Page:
Featured Post

The white-Left Part 1: The two meanings of white

Monday, December 23, 2013

Why the US military should make the AK-47 its standard

The answer to that is both simple and obvious: Because it is the best!

Let's face it, when you are going into combat, when you are going to be facing opponents who are similarly armed with some sort of automatic assault weapon, you want the very best automatic assault weapon in the world.

When your life is on the line, you want to be driving a Ferrari not a Ford.

That's what your family would want for you.

And the very best general purpose automatic assault weapon on the planet is the trusty old AK-47. The jury has been in on that for a long time. The voting has been done by men,..and women, who bet their lives on it.
Even during Vietnam War, and that was 50 years ago, a many a GI was happy to get his hands on the trusty AK-47. It didn't jam so much. What would you pay for a gun that didn't jam so much when you're out in the jungle?

Since then it has been adopted by about 50 countries, and every gangster, terrorist, revolutionary and mercenary that is not so beholding to a particular national capitalist group that he isn't free to chose his own weapon, has chosen the AK-47. We don't even have to have that debate.

Therefore if the rulers of our military really lose any sleep over the safety of our troops, as they claim, they should "bite the bullet," seems the appropriate phrase, and arm our soldiers with the best. They can make it here, maybe they can even make it better, but they should license it from Russia or China or do whatever they have to do to make it legal and pay due respect to Mikhail Kalashnikov, inventor of the Avtomat Kalashnikova model 1947, more commonly referred to as the AK-47.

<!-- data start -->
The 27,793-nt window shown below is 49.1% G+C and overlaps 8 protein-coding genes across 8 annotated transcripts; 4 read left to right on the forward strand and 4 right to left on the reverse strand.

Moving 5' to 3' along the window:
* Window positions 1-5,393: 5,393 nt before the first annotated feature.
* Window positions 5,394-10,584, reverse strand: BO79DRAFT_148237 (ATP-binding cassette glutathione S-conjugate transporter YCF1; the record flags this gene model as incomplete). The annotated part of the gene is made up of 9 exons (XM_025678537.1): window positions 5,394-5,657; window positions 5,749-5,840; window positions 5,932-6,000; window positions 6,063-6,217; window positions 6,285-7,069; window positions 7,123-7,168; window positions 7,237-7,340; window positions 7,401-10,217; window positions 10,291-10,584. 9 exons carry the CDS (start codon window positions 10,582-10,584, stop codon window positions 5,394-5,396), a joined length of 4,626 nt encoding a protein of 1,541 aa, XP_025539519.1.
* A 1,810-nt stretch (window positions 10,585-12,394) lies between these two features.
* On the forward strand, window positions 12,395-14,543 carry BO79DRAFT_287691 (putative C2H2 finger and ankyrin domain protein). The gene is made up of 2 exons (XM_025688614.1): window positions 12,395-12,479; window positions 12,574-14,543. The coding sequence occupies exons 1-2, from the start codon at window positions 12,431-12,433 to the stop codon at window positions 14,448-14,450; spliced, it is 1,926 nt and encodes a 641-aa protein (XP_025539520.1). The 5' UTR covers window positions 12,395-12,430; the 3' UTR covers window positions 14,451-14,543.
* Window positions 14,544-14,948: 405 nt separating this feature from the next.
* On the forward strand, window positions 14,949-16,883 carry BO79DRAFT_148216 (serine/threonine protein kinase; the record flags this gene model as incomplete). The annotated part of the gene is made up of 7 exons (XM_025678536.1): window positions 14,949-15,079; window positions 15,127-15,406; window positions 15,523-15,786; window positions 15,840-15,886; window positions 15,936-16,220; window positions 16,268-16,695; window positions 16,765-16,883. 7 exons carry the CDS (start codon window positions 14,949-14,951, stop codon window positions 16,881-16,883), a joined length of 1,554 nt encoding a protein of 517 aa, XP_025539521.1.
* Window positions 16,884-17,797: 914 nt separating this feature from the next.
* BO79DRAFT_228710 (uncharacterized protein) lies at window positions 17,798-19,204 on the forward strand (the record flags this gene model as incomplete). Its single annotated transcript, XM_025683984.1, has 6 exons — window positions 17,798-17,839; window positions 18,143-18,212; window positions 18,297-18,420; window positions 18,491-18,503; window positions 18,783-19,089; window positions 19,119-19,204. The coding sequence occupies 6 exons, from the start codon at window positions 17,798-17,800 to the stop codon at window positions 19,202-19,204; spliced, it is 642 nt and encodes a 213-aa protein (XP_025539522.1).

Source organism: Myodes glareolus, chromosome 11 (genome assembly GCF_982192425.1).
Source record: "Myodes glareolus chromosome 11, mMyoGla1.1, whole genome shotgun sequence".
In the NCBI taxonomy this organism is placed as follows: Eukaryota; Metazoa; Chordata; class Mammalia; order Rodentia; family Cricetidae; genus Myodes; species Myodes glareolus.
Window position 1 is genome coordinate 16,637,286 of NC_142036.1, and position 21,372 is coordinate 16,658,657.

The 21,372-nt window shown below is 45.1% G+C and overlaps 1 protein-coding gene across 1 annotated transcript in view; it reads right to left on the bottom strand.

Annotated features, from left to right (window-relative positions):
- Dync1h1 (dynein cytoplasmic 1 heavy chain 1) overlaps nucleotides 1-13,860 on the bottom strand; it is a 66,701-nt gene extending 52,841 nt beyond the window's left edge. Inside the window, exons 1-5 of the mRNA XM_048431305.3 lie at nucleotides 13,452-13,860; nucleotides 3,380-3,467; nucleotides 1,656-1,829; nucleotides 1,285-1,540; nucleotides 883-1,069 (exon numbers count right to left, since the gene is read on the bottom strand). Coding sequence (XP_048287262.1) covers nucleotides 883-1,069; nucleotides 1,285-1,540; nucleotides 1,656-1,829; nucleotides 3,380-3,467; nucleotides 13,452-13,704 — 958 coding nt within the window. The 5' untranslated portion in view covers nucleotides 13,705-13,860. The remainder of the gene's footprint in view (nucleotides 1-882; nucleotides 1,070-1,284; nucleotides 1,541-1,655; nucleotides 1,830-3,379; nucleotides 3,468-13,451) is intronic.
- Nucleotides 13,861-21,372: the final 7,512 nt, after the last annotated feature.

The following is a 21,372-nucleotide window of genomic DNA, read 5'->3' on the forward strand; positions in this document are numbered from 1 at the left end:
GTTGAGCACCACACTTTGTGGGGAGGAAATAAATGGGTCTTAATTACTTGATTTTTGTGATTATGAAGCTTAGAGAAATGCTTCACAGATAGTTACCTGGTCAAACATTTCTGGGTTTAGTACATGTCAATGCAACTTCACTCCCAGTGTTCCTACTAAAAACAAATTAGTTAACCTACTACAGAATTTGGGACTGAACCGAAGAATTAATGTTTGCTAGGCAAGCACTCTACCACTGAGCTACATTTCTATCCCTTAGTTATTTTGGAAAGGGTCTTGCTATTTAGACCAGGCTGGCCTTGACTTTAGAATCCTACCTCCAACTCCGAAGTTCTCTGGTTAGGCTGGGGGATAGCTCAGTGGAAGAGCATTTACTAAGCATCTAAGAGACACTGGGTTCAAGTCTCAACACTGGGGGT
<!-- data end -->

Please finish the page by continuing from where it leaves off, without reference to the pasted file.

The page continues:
I don't think it was an accident that Mikhail Kalashnikov invented this weapon, just as I don't think it was an accident that his legendary weapon was invented so soon after World War II in Russia. Mikhail Kalashnikov was a brilliant gun designer and he was in a position to synthesis those extremely hard won [12 million military dead in USSR] lessons of infantry combat under some of the most extreme environmental conditions. He understood how to make it simple and he understood how to make it work.

Mikhail Kalashnikov was also a poet. He died today, age 94.

No comments:

Post a Comment